Richard North, 05/10/2014  
 

000a Booker-004 politics.jpg

At the end of those party conferences, Booker writes, the political scene presents us with so many anomalies that it is weirder than anything I can remember.

The most glaring anomaly of all, he says, is that, while the ineffable Ed Miliband looks less fitted to be prime minister than any party leader in history, the polls have for months been showing that, next May, that is what is likely to happen.

Almost the only member of his dismal potential Cabinet most people could recognise is the thuggish Ed Balls, who shared with Gordon Brown in that hubristic decision in 1998 to double public spending in a decade, which landed us with the most catastrophic government deficit in history – the one Mr Miliband forgot to mention.

David Cameron may have enjoyed his conference triumph and a bounce in the polls, on the back of what looks like a surprising recovery from the economic shambles he inherited from Labour. It has enabled him and George Osborne to win headlines with those promised cuts in benefits and taxes.

But to get all that excitable fluff into perspective, the £3.2 billion we are told the Treasury might save on benefits, and the £7.2 billion it might lose on taxes, are as nothing compared with the £11.6 billion we yet again had to borrow in August, which was £700 million more than in August last year. Our national debt has soared above £1.4 trillion, having almost doubled since this Government came to office.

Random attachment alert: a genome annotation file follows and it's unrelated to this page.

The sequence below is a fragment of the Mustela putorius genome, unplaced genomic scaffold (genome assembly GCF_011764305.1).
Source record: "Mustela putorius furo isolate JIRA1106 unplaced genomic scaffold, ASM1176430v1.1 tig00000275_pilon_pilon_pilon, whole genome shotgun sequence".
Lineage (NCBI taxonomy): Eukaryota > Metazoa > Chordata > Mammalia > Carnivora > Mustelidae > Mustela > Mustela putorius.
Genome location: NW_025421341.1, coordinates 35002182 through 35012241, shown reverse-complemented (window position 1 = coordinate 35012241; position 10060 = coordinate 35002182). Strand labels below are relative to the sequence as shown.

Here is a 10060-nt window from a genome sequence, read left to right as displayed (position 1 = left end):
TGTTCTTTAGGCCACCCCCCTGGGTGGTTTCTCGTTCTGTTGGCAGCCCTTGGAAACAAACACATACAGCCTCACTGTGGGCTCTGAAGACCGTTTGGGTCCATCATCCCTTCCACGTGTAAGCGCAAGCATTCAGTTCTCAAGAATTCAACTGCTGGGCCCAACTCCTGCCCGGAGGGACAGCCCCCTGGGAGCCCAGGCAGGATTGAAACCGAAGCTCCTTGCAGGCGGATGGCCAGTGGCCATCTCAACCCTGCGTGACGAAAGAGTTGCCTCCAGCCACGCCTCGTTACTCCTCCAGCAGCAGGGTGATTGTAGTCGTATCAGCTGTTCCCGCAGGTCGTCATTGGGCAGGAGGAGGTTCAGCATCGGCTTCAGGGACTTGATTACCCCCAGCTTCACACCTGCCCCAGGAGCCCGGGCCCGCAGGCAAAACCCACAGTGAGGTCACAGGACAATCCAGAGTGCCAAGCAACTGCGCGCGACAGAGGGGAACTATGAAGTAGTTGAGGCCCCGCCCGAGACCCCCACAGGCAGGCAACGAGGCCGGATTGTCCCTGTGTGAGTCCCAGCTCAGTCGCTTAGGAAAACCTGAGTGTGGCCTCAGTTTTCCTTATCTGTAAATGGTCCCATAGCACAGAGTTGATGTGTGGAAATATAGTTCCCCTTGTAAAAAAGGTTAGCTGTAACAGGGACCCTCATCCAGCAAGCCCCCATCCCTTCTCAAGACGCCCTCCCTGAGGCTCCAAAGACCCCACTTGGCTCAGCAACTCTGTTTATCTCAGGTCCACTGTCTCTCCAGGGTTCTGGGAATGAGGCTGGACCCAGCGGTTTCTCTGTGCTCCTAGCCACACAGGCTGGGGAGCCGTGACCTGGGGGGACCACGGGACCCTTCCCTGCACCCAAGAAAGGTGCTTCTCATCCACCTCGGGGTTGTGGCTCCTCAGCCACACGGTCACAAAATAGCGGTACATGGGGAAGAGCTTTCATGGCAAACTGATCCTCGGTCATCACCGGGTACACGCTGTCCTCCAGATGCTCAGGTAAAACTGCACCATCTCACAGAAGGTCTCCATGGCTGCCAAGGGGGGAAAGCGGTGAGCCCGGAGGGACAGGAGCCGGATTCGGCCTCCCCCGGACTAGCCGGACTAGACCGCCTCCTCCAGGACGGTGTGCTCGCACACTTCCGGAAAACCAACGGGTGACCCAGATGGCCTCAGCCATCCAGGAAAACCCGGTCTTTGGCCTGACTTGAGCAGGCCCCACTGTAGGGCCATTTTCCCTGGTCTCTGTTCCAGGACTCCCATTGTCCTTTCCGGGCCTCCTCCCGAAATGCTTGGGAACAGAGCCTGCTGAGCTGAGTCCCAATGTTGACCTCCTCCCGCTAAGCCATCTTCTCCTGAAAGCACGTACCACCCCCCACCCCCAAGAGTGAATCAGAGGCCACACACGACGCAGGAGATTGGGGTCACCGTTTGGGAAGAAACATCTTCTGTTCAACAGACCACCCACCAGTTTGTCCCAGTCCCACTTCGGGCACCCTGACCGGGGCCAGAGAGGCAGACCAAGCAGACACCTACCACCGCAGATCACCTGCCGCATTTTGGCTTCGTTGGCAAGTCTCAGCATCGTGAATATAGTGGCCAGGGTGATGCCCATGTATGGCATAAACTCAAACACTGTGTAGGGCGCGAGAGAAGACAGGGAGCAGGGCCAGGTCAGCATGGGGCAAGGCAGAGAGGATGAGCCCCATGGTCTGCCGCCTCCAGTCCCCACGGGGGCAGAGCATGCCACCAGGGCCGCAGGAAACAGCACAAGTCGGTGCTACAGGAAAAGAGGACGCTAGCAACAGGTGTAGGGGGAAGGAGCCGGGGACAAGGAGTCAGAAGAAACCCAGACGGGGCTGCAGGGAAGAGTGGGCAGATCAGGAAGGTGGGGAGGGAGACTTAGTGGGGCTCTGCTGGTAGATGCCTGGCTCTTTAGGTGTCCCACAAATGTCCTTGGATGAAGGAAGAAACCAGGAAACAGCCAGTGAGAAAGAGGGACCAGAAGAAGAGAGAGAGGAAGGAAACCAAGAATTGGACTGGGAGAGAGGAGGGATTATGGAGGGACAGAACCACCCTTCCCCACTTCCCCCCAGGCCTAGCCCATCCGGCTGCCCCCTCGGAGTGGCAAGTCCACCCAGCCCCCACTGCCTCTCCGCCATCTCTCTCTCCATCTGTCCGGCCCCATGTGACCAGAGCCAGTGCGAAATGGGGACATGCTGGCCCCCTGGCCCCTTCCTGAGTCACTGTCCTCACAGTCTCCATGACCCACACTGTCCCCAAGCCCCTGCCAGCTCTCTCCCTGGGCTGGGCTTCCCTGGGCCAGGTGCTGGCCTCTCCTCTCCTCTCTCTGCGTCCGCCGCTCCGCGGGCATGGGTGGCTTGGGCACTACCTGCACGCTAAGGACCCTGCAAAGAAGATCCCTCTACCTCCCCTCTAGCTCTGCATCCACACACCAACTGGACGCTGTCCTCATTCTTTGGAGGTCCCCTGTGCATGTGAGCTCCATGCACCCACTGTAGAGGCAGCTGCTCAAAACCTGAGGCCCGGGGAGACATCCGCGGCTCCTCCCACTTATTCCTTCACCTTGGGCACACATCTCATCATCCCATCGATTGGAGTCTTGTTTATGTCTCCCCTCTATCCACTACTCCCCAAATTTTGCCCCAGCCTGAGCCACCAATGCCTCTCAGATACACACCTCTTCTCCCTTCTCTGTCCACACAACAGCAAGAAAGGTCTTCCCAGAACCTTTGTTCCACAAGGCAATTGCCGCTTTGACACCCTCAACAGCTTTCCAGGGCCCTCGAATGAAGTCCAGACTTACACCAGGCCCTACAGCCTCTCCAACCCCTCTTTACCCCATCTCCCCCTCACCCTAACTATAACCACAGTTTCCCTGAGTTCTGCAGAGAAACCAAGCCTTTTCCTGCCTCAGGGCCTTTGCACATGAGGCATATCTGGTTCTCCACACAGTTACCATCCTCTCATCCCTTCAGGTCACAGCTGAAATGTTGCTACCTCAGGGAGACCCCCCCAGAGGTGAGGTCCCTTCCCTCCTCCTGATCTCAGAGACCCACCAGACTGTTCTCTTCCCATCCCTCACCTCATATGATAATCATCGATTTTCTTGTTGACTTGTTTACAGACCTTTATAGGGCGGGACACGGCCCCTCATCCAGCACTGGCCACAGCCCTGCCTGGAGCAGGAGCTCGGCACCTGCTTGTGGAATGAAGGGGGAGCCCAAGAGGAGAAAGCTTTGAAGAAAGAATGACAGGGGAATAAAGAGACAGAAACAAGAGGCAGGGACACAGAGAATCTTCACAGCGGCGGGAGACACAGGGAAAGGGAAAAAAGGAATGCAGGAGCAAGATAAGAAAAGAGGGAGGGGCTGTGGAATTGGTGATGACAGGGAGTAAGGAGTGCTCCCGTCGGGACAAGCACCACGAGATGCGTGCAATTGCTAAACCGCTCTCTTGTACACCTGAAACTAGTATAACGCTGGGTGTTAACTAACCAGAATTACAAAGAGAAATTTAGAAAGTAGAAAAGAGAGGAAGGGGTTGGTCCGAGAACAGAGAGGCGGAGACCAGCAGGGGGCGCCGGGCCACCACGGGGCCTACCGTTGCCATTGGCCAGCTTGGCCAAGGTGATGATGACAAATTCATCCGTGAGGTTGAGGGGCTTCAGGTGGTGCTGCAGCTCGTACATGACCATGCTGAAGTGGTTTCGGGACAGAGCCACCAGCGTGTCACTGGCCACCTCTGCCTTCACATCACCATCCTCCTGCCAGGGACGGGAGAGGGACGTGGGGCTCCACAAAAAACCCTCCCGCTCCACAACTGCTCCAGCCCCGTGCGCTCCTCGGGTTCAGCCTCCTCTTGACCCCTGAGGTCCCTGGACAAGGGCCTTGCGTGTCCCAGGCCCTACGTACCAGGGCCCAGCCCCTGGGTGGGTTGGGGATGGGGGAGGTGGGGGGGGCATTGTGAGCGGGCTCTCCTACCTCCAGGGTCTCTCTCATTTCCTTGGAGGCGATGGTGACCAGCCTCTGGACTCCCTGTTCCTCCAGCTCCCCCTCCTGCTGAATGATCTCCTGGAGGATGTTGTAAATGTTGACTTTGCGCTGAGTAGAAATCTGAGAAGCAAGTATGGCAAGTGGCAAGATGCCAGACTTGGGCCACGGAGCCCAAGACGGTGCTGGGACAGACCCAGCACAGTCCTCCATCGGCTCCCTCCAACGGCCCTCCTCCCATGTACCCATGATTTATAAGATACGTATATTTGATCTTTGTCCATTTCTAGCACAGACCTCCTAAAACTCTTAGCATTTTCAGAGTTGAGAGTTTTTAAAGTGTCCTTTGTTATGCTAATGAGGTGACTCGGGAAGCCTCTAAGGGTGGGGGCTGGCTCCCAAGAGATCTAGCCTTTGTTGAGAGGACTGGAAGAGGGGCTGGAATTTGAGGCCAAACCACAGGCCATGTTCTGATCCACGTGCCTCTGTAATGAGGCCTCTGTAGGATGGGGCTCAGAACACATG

Mr Cameron and his colleagues may wish to pose as robust Conservatives by talking tough on the Human Rights Act and sending a handful of our remaining Tornados – at £1 million a mission – to lob £100,000 missiles at the odd black-flagged Toyota pick-up truck. But what too many disaffected Tories cannot forget is all those years when, after Mr Cameron became their leader, his only desire seemed to be to create what I called a "Not the Conservative Party".

He imagined that he could woo the Lib Dem centre ground by espousing green garbage and political correctness, while reversing pretty well every core principle his party once stood for. Appropriately, his reward was to find himself having to form a coalition with the Lib Dems themselves, shoulder to shoulder on everything from wind turbines to gay marriage.

Theresa May may be trying to position herself as the "heir to Mrs Thatcher", but it was she and her Lib Dem colleague Lynne Featherstone who worked tirelessly behind the scenes to get gay marriage on to the statute book.

All this may have lost the support of a great many natural Conservatives, but the Coalition has been equally disastrous for the Lib Dems, many of whose voters felt "betrayed" by their party ganging up with the hated Tories. The pitifully wimpish Nick Clegg seems as likely as many of his colleagues not to survive next May.

Meanwhile, still on a roll is UKIP, as the new "plague on all their houses" protest party, even though its only hope of getting an "in-out" referendum on the EU rests on a Tory victory, which its own votes next year will do as much as anything to make unlikely.

These contradictions leave us with the prospect of seeing the Tories, for all their shortcomings, replaced by a coalition comprised of a bunch of much more incompetent Labourites, led by the most implausible prime minister in history, and the rump of a Liberal party having suffered its worst electoral reverse in decades.

The Ukipites will not get their referendum, and the rest of us will be left with the legacy of those 30 years since the fall of Mrs Thatcher. In that time, we have seen our "political class" losing all touch with conviction and principle, as well as with the majority of voters, who are left wondering what on earth they did to deserve such a ghastly fate.

But, who knows, maybe some miracle will intervene …

FORUM THREAD






comments powered by Disqus













Brexit - the first year - New e-book by Richard North
Brexit - the first year - New e-book by Richard North
Buy Now





Log in


Sign THA
Think Defence





The Many, Not the Few